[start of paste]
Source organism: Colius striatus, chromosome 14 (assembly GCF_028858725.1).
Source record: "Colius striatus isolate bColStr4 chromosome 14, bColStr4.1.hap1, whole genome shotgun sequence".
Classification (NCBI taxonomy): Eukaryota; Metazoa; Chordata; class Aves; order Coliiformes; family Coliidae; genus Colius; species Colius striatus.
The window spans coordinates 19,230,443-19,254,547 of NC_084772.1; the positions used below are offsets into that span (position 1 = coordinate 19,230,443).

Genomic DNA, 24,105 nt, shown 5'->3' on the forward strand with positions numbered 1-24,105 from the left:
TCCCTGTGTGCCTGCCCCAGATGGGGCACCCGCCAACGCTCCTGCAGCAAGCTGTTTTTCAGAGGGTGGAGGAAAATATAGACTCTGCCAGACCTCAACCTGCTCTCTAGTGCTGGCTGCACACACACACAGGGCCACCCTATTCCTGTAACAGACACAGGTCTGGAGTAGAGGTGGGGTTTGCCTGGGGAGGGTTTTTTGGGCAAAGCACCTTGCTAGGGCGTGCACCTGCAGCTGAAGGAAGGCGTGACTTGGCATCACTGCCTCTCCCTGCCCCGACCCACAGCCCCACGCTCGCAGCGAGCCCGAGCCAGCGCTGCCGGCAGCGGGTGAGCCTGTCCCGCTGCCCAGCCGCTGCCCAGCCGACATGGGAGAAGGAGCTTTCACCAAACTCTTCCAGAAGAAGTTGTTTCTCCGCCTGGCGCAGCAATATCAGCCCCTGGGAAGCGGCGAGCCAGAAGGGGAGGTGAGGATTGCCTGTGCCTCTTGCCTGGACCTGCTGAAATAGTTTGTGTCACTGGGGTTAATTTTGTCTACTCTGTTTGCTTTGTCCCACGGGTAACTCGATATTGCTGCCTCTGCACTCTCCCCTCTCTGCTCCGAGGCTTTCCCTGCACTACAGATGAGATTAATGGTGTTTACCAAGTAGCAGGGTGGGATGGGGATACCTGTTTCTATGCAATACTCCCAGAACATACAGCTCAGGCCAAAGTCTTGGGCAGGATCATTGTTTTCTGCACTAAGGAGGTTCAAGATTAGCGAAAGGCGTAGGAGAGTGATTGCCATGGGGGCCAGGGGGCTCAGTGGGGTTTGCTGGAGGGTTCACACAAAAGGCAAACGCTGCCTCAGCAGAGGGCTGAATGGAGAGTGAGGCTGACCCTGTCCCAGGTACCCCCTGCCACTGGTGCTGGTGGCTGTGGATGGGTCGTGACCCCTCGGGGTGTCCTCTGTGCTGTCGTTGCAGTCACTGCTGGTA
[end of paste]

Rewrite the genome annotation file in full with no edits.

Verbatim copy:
Source organism: Colius striatus, chromosome 14 (assembly GCF_028858725.1).
Source record: "Colius striatus isolate bColStr4 chromosome 14, bColStr4.1.hap1, whole genome shotgun sequence".
Classification (NCBI taxonomy): Eukaryota; Metazoa; Chordata; class Aves; order Coliiformes; family Coliidae; genus Colius; species Colius striatus.
The window spans coordinates 19,230,443-19,254,547 of NC_084772.1; the positions used below are offsets into that span (position 1 = coordinate 19,230,443).

Genomic DNA, 24,105 nt, shown 5'->3' on the forward strand with positions numbered 1-24,105 from the left:
TCCCTGTGTGCCTGCCCCAGATGGGGCACCCGCCAACGCTCCTGCAGCAAGCTGTTTTTCAGAGGGTGGAGGAAAATATAGACTCTGCCAGACCTCAACCTGCTCTCTAGTGCTGGCTGCACACACACACAGGGCCACCCTATTCCTGTAACAGACACAGGTCTGGAGTAGAGGTGGGGTTTGCCTGGGGAGGGTTTTTTGGGCAAAGCACCTTGCTAGGGCGTGCACCTGCAGCTGAAGGAAGGCGTGACTTGGCATCACTGCCTCTCCCTGCCCCGACCCACAGCCCCACGCTCGCAGCGAGCCCGAGCCAGCGCTGCCGGCAGCGGGTGAGCCTGTCCCGCTGCCCAGCCGCTGCCCAGCCGACATGGGAGAAGGAGCTTTCACCAAACTCTTCCAGAAGAAGTTGTTTCTCCGCCTGGCGCAGCAATATCAGCCCCTGGGAAGCGGCGAGCCAGAAGGGGAGGTGAGGATTGCCTGTGCCTCTTGCCTGGACCTGCTGAAATAGTTTGTGTCACTGGGGTTAATTTTGTCTACTCTGTTTGCTTTGTCCCACGGGTAACTCGATATTGCTGCCTCTGCACTCTCCCCTCTCTGCTCCGAGGCTTTCCCTGCACTACAGATGAGATTAATGGTGTTTACCAAGTAGCAGGGTGGGATGGGGATACCTGTTTCTATGCAATACTCCCAGAACATACAGCTCAGGCCAAAGTCTTGGGCAGGATCATTGTTTTCTGCACTAAGGAGGTTCAAGATTAGCGAAAGGCGTAGGAGAGTGATTGCCATGGGGGCCAGGGGGCTCAGTGGGGTTTGCTGGAGGGTTCACACAAAAGGCAAACGCTGCCTCAGCAGAGGGCTGAATGGAGAGTGAGGCTGACCCTGTCCCAGGTACCCCCTGCCACTGGTGCTGGTGGCTGTGGATGGGTCGTGACCCCTCGGGGTGTCCTCTGTGCTGTCGTTGCAGTCACTGCTGGTA